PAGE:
How to get the most out of your Market Day Experience

Monday, May 12, 2014

I happened to see a great conversation thread on Facebook last week on a stallholder page. The question asked was, what is the most you have ever paid for a market stall? The answers varied wildly starting at $25 and ending at about $1000. Not all markets/fairs are the same just as the price of cars/houses/clothing etc vary wildly.

There were a few people saying they felt they were being ripped off at places they have paid to have a stall which is an awful feeling no matter how much money you have spent.

I do believe you need to understand your business and what you are trying to achieve. For some it is a part time job on the side for a bit of fun, for others it is how they feed their family and for others it is their passion and are wanting to grow a big business. Depending on where you sit will depend on what market will suit you. Not all markets are the same.

I have been wanting to write this post for a while but more about how to get the most out of your day.

I run 2 markets, one is Geelong Baby and Childrens Market and the other is of course Piccadilly Market, one is $70 a stall the other starts at $165 but the same principle should be followed for both.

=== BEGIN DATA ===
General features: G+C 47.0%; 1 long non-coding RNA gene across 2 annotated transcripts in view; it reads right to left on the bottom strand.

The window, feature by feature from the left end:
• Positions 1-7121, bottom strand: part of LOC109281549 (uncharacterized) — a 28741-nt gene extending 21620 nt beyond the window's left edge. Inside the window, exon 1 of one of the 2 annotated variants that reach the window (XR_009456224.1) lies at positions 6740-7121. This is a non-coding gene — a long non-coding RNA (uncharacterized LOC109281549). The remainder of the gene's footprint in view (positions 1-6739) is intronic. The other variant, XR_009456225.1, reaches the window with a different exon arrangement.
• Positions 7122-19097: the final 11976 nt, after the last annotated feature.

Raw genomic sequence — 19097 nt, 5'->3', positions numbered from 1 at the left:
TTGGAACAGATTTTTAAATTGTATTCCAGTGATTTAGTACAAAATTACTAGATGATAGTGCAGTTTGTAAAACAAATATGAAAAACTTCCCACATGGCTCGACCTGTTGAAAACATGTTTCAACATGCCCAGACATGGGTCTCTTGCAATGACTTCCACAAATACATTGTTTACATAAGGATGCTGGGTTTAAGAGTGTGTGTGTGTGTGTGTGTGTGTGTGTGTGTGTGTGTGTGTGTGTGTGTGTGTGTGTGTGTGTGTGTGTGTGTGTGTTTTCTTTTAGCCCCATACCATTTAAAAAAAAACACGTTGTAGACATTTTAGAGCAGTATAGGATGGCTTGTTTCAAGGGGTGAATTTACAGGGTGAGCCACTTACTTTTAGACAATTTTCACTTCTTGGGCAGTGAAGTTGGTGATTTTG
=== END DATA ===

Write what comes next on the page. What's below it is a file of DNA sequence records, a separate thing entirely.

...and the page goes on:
• Once you have been accepted make sure you let your followers know whether it be via social media, newsletter or having flyers at other events that you attend. 
  • One of my regulars, pop a flyer for my market that I always send out to my stallholders into any package they mail out that is in a 100km vicinity. Build up some hype for yourself prior to the big day.
  • READ all the information you are sent regarding set up, it will make it a lot easier on you. I still have people arrive at the wrong door or level, making their bump in harder. Know where you are positioned and if you have a wall behind you etc
  • Do a mock up of your stall to the exact sizing, take a photo of it when you are happy and bring that on the day so you know exactly what to do.

My job as the market organiser is to get people through the door and have an event that is well organised and runs smoothly on the day. I do this through relentless marketing and advertising and always mixing things up and trying new things. I always have flyers in my bag that I can put anywhere I go when I see the possibility. Back of toilet doors are a great one.

Once the doors open and the people flood through, my job is pretty much done. That is when I can enjoy the fruits of my labour and be on hand to help the stallholders with anything they may need on the day, be it toilet breaks, grabbing a coffee or lunch.

With Piccadilly there are 100 stalls so each person has to make sure they are presentable, have a warm and inviting environment and are approachable.

Think about when you go to a shopping centre and what attracts your attention and makes you want to walk into a store. How do you feel if the shop attendant does not look up to acknowledge you? how do you feel if they are on their phone whilst you are in store?

You are ON for the day and it does not matter if you are sick, tired, bored, cranky you need to leave all that at home and greet everyone with a smile.